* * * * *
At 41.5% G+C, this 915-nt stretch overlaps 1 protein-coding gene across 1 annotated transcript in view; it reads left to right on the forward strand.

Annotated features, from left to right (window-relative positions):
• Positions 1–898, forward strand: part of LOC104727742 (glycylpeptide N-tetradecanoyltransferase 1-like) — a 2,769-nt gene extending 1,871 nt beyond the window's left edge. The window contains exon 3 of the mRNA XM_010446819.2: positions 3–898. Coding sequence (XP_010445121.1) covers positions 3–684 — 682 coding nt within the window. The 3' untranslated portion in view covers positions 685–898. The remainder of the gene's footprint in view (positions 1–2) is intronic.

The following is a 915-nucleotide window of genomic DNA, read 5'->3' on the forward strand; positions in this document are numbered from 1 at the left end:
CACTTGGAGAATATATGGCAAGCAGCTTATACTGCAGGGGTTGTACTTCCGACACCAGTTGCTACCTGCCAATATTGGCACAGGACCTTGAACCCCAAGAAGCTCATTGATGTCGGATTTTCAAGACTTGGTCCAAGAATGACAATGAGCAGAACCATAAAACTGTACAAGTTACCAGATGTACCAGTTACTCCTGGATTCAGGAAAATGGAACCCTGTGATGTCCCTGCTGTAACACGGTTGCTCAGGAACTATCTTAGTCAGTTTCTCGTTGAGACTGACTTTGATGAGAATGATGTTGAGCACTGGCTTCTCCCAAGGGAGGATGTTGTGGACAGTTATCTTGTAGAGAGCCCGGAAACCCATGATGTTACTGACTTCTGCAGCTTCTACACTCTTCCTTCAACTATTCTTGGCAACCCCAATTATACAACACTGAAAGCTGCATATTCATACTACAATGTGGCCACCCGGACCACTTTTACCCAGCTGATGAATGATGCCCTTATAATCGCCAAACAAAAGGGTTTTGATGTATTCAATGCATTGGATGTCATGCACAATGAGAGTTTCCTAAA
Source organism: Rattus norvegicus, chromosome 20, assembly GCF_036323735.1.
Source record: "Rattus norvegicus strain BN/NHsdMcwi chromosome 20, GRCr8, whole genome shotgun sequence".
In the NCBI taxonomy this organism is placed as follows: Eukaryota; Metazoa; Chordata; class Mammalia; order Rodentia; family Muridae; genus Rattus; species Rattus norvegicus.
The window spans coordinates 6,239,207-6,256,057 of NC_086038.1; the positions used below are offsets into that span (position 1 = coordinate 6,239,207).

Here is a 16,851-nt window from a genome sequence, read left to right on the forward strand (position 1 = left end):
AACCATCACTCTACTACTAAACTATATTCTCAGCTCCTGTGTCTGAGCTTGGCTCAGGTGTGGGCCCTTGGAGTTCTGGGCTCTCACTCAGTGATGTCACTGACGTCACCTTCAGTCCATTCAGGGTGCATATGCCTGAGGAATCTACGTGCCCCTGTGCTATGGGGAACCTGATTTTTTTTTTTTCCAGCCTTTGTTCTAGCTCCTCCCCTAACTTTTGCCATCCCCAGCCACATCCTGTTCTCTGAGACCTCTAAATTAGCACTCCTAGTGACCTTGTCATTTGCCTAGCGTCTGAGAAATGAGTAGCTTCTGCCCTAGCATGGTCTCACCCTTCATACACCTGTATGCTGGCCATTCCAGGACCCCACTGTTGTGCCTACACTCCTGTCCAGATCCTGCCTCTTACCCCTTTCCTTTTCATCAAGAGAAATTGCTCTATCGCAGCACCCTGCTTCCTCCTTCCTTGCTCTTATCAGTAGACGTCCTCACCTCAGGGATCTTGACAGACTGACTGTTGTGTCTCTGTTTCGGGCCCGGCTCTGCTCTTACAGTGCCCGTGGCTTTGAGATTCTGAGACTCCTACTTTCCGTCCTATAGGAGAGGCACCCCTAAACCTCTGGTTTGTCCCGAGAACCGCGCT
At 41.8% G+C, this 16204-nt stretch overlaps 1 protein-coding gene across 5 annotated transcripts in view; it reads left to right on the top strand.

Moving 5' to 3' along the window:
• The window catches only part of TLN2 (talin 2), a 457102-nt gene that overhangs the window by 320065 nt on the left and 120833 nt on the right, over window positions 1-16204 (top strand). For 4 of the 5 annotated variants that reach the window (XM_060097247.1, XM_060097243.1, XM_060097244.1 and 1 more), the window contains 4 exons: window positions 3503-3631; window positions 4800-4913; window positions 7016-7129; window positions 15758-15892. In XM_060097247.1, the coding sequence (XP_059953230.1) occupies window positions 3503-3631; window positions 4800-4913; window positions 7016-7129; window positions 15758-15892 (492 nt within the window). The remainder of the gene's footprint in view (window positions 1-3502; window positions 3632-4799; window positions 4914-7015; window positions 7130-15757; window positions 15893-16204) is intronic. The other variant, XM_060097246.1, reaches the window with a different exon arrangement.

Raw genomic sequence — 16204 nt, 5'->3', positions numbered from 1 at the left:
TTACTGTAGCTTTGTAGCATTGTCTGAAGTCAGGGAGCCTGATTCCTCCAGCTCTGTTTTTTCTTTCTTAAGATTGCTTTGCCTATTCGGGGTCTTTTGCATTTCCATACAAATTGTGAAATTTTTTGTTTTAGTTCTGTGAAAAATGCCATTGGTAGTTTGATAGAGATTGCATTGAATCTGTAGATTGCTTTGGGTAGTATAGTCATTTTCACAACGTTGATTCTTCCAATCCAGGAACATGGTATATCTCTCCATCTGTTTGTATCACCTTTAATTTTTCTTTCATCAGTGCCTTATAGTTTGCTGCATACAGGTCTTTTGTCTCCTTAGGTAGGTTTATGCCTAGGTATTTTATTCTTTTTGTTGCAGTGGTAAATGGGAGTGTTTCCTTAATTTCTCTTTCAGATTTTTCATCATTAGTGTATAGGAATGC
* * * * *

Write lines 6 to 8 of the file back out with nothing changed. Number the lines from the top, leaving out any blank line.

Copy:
Source organism: Rattus norvegicus, chromosome 20, assembly GCF_036323735.1.
Source record: "Rattus norvegicus strain BN/NHsdMcwi chromosome 20, GRCr8, whole genome shotgun sequence".
In the NCBI taxonomy this organism is placed as follows: Eukaryota; Metazoa; Chordata; class Mammalia; order Rodentia; family Muridae; genus Rattus; species Rattus norvegicus.